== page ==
[Jim] was born with ambiguous genitalia—with hypospadias (where the opening of the urethra is on the underside of the penis), with a smaller-than-average penis, and a herniated testicle. Against doctors’ advice, his parents raised him as a boy. The docs of course had recommended sex reassignment, as was standard. His parents did not resist because they were radical; they resisted because they were terrified and young and I’ll bet they didn’t understand why you would take a baby with testicles and make him a girl.
Of the 2,600-some babies born with ambiguous genitals each year in the United States, Jim is among the rare few from his generation who escaped having his sex organs resculpted to look like a vagina. And because of social activists such as Alice and others with Accord Alliance (previously the Intersex Society of North America), he eventually learned that he was not alone—a priceless gift.
Today Jim has some really beautiful things in his life: A wife. A daughter. A doctor who listens to his concerns and helps him make the right choices for his body. And he had the honor of meeting Alice and telling her his story:
He said that he knew, from my Web site, that some people had objected to the move from talking about “intersex” to talking about “disorders of sex development.” But, he said, “I love the new term, DSD.” He said it captured his experience—that what he has is a medical condition. He doesn’t have double sex, or double gender, as people seem to think when they hear the term “intersex.” He has a DSD.
Source: Bioethics Forum
Image by clevercupcakes,
licensed under Creative Commons.
Monday, November 15, 2010 2:20 PM
It seems that extraverts increasingly rule the world: People tell all on reality shows, long to be the next American Idol, and rush to share everything about their lives via phone, e-mail, and the Internet. But psychotherapist and Introvert Power author Laurie Helgoe reminds us in Psychology Today that introverts haven’t gone away. We’re just quietly dealing with the demands of living in a loud, in-your-face society that doesn’t understand us—even in its insistence that it just wants us to be happy:
Scientists now know that, while introverts have no special advantage in intelligence, they do seem to process more information than others in any given situation. To digest it, they do best in quiet environments, interacting one on one. Further, their brains are less dependent on external stimuli and rewards to feel good.
As a result, introverts are not driven to seek big hits of positive emotional arousal—they’d rather find meaning than bliss—making them relatively immune to the search for happiness that permeates contemporary American culture. In fact, the cultural emphasis on happiness may actually threaten their mental health. As American life becomes increasingly competitive and aggressive, to say nothing of blindingly fast, the pressures to produce on demand, be a team player, and make snap decisions cut introverts off from their inner power source, leaving them stressed and depleted. Introverts today face one overarching challenge—not to feel like misfits in their own culture.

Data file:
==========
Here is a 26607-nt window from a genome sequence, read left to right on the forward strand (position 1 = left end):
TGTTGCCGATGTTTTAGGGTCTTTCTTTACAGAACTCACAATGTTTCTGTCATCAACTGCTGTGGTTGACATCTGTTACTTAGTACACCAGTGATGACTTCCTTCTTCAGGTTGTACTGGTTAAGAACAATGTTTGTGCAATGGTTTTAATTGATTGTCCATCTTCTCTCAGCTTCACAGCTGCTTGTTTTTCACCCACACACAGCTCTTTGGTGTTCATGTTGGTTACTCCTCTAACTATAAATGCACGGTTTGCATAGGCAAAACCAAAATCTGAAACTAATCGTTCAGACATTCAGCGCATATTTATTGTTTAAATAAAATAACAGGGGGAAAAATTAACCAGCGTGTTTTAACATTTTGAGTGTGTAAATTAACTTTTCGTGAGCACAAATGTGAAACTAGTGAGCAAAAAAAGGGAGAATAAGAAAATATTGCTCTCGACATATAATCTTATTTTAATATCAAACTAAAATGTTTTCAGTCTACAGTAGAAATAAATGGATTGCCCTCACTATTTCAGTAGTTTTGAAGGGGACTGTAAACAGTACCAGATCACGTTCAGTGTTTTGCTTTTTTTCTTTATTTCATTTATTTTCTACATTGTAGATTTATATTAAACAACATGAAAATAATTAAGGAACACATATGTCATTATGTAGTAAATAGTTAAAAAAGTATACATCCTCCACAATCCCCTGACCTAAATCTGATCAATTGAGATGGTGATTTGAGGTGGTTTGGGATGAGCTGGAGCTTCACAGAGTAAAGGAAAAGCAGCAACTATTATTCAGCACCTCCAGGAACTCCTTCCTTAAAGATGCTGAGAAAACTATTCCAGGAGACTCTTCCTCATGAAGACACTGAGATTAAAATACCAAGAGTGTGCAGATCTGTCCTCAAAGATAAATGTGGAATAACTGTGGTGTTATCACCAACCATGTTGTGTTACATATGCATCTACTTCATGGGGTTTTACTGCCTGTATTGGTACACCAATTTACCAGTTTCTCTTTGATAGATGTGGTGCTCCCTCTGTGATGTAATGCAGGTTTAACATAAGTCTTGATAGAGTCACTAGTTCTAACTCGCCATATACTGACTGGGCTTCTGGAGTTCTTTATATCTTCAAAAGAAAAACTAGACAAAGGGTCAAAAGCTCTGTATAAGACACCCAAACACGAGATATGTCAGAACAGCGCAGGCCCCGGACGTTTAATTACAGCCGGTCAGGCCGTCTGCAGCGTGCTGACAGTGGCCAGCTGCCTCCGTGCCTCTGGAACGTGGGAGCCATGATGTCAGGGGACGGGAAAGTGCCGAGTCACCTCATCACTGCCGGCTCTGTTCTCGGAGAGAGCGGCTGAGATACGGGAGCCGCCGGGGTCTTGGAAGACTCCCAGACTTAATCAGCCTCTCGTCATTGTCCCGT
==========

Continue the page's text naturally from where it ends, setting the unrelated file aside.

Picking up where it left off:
If you’re saying “Right on!” then you too are probably an introvert, whose ranks compose a full half of the populace but whose behavior still seems suspect to many—including mental health professionals, apparently. The World Health Organization still pathologizes introversion, and the American Psychiatric Association is “considering a proposal to include introversion in the next edition of its Diagnostic and Statistical Manual (DSM-5),” Helgoe wrote with Nancy Ancowitz on the Psychology Today website:
In the United States giddy and garrulous are good, and quiet and contemplative are suspect. The WHO’s definition and APA’s proposed definition of introversion align with that rigid Western bias.
It seems that things haven’t gotten a whole lot better for introverts since Jonathan Rauch wrote his short essay “Caring for Your Introvert” for The Atlantic in 2003, a deftly written manifesto that was widely circulated.
Helpfully, Psychology Today drops a few tips on what not to say to introverts:
• “Why don’t you like parties? Don’t you like people?”
• “Surprise, we’ve decided to bring the family and stay with you for the weekend.”
• Above all, says one life and leadership coach, “We hate people telling us how we can be more extraverted, as if that’s the desired state.”
Sources: Psychology Today, The Atlantic
Wednesday, March 18, 2009 11:54 AM
Musicians are able to identify emotions more quickly and accurately than non-musicians, according to research reported in LiveScience. For the experiment, participants watched a subtitled nature film and listened to a 250 millisecond clip of a baby crying. Using brain scans, the researchers found that musicians were more sensitive to the emotional content than non-musicians.
The test samples were quite small—only 30 people—but scientists hope the information could lead to innovative treatments for people with dyslexia or autism, who often have trouble processing the emotional content in sounds. Neuroscientist Nina Kraus told LiveScience, “It would not be a leap to suggest that children with language processing disorders may benefit from musical experience.”
Other brain scan tests have revealed that musicians’ brains actually sync up when they play music together, according to Science a GoGo. Researchers from the Max Plank Institute recorded the electrical activity in the brains of pairs of guitarists, and found that the brainwave patterns synchronized when the musicians played together. The tests aren’t done yet, however. The results don’t show whether the synchronization happens from watching and listening to the other person play music, or if the brainwaves sync first, and then facilitate the coordinated action.
Image by Tom Marcello, licensed under Creative Commons.
Sources: LiveScience, Science a GoGo